‘‘Don’t Be Afraid To Ask For What You Want At Work If You Have Earned It, Speak Up More!’’- Funmilola Kehinde, #CareerConversations with LLA.
Today on #CareerConversations with LLA, we chat with Funmilola Kehinde, Career Coach and Founder ‘CareerswithFunmi Consulting’ a talent development and recruitment consultancy firm focused on helping youths with career dreams. She shares among other things more ways women can lean-in at work, how to go about mentorship and key principles for those starting out their careers.
Can you briefly describe yourself and what you do?
My name is Funmilola Kehinde, I am a Certified Career Coach and the Founder of CareerswithFunmi Consulting. I help people have a more fulfilling life through their jobs and I also teach people how to use Linkedln to land their dream job. I have a Bachelor’s degree in Computer Science from Covenant University, Nigeria and a Masters in IT from Kingston University, London. I would describe myself as someone who is kind, helpful, strategic, empathetic and very value-driven.
Great! How did you start out in your career, and how long have you been in the ‘corporate world?’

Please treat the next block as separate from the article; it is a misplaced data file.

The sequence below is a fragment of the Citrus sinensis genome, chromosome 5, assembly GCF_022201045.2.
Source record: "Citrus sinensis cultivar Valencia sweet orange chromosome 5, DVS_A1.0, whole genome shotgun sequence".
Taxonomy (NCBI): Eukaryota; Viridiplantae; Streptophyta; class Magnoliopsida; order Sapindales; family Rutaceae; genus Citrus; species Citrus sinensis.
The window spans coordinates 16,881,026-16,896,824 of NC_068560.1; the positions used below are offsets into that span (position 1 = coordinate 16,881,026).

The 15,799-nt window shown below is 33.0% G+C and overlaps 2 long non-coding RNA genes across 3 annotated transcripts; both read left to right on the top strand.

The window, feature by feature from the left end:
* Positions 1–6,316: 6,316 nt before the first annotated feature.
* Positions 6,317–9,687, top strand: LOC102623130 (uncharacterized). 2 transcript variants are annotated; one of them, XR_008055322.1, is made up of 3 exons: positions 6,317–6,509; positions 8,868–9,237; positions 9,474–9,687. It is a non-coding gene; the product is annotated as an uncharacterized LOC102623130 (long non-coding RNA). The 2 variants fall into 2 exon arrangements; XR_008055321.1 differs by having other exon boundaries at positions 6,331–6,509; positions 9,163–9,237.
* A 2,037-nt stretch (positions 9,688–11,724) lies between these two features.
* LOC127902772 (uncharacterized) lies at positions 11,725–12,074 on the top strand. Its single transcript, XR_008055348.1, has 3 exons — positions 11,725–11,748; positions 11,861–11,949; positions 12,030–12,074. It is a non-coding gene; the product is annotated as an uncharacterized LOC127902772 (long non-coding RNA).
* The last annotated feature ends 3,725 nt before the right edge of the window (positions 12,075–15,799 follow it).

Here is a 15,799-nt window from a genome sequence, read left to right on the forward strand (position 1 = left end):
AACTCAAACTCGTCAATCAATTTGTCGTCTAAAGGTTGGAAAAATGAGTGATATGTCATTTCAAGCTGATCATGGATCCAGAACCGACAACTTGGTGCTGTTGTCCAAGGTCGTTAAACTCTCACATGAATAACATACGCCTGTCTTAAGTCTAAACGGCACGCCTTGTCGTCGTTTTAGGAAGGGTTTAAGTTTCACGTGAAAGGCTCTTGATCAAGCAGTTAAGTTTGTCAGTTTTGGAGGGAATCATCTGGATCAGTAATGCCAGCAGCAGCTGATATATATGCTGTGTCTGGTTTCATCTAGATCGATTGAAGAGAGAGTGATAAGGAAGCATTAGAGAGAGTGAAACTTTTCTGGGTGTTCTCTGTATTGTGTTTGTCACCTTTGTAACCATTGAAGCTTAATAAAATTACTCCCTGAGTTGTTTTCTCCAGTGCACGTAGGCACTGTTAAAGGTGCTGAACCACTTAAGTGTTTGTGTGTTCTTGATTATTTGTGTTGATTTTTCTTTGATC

I have been in the corporate world for about 8 years now but I started out as a Website Designer in an IT then moved to working in Retail then back to IT. I also worked in an NGO in the United Kingdom for about a year before moving back home to take up managerial roles in Tech and Retail.
What are some of the things you love the most about being a career woman?
I love that as a career woman my work speaks for me through the people I coach, train and mentor. I also love that what I do as a career woman brings me fulfilment and is in lie with my purpose in life.
Essentially, doing that which God has purposed me to do as a Career brings me joy.
And the downsides – what are some of the challenges you’ve faced, and how did you overcome them?